Professor Henry Srebrnik

Professor Henry Srebrnik

Monday, August 10, 2009

Are the Russians Still Defending the Pact that Led to the Second World War?

Henry Srebrnik, [Charlottetown, PEI] Guardian

We are now nearing the 70th anniversary of the start of the Second World War, which began when Germany attacked Poland on Sept. 1, 1939.

The invasion was preceded by the Treaty of Non-Aggression between Germany and the Soviet Union, better known as the Hitler-Stalin Pact or the Molotov-Ribbentrop Pact, signed a week earlier, on Aug. 23.

The Russians are uncomfortable with this upcoming anniversary. President Dmitry Medvedev recently announced the setting up of a Historical Truth Commission to counter “the falsification of history.”

Natalia Narochnitskaya, a member of the new body, is angry that western media portray the pact as “the step that led to the Second World War, and that Germany and the Soviet Union were two equal, disgusting, totalitarian monsters.”

Earlier in the year, the Russians set off a firestorm, especially in Poland, by claiming that the war began because of Poland’s refusal to satisfy Germany’s “very modest” demands, which included building transport links across the Polish Corridor separating East Prussia from the rest of Germany, and assuming control of the self-governing port city of Danzig (now Gdansk), which had a German majority.

The statement came from Colonel Sergei Kovalev, a senior researcher at the defence ministry. He also called the pact “merely a time-buying mechanism.”

Having lost its empire – the non-Russian republics of the old Soviet Union plus the east European Communist states – Russia today is a touchy country. It worries about its status in the world.

After all, most of the old Soviet bloc countries, as well as the formerly Soviet Baltic republics, are today members of the European Union and NATO.

Even states such as Georgia, which fought a war with Russia last summer, and Ukraine, once part of the Soviet heartland, are now America’s friends.

Hence Russia’s desire to defend past decisions. But such rewriting of history will go nowhere, because the pact did in fact create the conditions for the “perfect storm” that precipitated the world’s largest conflict.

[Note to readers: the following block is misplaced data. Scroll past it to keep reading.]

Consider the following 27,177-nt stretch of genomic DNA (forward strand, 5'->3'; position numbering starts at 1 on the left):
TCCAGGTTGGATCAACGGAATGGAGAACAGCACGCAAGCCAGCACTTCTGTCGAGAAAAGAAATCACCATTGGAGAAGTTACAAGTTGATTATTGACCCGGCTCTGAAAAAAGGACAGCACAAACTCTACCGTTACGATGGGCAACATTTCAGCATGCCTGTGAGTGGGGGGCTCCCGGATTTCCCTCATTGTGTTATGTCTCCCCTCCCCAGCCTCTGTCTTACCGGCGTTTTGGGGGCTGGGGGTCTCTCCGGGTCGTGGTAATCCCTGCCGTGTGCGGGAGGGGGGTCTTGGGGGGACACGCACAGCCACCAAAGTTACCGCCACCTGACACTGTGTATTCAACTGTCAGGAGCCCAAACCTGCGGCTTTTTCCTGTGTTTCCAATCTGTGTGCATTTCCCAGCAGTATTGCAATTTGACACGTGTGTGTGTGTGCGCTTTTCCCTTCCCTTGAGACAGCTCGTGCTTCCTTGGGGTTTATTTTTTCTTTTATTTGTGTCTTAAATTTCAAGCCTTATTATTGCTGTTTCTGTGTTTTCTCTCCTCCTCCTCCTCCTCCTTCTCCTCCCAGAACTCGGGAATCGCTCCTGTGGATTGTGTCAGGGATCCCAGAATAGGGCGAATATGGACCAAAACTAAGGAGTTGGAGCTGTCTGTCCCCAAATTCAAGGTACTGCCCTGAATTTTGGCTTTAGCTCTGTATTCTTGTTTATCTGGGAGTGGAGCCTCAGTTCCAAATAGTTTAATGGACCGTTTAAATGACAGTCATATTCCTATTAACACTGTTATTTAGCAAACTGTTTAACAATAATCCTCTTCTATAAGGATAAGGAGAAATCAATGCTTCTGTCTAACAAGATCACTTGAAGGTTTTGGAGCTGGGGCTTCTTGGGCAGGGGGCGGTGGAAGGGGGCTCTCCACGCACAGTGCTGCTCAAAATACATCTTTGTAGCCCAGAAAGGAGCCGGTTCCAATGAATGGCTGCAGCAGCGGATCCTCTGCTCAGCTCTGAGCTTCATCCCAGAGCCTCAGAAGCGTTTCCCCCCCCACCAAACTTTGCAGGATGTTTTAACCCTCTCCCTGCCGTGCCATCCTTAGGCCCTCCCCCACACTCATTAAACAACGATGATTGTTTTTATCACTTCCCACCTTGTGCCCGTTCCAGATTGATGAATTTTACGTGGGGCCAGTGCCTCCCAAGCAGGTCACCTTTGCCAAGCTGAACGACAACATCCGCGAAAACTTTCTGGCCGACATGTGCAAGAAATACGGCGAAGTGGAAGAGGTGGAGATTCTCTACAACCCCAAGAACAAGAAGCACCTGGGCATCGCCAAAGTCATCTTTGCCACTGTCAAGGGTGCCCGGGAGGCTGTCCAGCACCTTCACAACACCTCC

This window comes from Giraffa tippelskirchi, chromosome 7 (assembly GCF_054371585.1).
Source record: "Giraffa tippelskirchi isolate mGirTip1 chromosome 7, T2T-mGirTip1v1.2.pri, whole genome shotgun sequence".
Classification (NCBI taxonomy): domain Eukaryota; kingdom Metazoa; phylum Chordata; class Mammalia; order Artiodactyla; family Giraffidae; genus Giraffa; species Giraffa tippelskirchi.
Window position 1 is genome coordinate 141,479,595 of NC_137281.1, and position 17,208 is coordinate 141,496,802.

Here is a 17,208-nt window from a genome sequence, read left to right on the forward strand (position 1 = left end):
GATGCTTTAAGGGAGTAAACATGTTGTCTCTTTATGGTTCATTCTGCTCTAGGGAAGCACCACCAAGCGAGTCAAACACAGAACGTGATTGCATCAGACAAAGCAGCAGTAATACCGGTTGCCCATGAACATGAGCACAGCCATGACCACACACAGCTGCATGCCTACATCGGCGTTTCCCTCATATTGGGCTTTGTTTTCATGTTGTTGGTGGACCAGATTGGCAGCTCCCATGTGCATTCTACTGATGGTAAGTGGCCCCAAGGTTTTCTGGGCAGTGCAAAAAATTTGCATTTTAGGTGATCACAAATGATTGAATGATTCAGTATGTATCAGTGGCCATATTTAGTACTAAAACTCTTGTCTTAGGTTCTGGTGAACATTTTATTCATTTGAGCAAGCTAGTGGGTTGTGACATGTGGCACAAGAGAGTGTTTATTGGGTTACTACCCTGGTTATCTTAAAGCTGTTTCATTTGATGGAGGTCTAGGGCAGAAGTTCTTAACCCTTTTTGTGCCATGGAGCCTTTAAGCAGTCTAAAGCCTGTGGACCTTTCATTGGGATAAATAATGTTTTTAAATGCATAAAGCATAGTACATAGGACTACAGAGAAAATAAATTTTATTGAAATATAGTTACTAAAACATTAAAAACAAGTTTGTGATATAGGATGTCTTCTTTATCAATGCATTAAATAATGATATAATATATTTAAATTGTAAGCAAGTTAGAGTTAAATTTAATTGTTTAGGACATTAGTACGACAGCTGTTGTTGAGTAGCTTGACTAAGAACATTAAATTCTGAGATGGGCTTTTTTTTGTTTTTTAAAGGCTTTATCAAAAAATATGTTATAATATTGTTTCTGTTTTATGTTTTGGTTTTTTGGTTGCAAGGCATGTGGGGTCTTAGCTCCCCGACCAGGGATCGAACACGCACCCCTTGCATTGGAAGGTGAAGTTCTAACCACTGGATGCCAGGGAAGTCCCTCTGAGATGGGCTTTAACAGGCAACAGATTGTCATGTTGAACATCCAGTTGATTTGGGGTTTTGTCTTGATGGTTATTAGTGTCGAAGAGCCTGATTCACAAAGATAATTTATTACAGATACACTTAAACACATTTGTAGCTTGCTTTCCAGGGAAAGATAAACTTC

The pact contained a secret protocol dividing eastern Europe into German and Soviet spheres of influence, including an agreement to partition Poland. So Nazi dictator Adolf Hitler invaded Poland a week later, triggering a British and French declaration of war against Germany on Sept. 3.

Soviet leader Joseph Stalin then joined in the dismemberment of Poland, with Soviet troops occupying their portion of the country beginning on Sept. 17. On Sept. 21, the Soviets and Germans signed a formal agreement coordinating military movements in Poland, and Polish resistance ended soon afterwards.

Germany and the Soviet Union continued their acts of aggression in 1940-1941. During the period that the Nazis could count on Stalin as a de facto ally, Hitler conquered most of Europe, including Denmark, France, Norway, the Benelux countries, Greece and Yugoslavia; he also solidified his alliances with Italy, Hungary, Romania and Bulgaria.

Stalin, meanwhile, annexed the Baltic states of Estonia, Latvia, Lithuania; Bessarabia and northern Bukovina in Romania; and fought a war with Finland, gaining Finnish Karelia.

So friendly had the Soviets become with Hitler that it carried into the realm of anti-Semitism. During this period, the Soviet League of the Militant Godless, a propaganda agency combating religion, paid especial attention to Judaism, almost in coordination with Nazi attacks on the “evils” of the Jewish faith.

Maybe it was more than just happenstance that it was on Aug. 21, 1940, almost on the first anniversary of the signing of the pact, that Stalin’s main rival, Leon Trotsky, who was Jewish, and had already been the object of anti-Semitic attacks, was murdered in Mexico by an agent of Moscow.

But all this currying favour with Hitler was for naught. On June 22, 1941, Germany attacked the Soviet Union, conquered huge areas of the country, and took millions of Soviet soldiers prisoner. Much of the country was laid waste.

It would take four years until the Russians defeated the invaders. Such were the fruits of political Machiavellianism.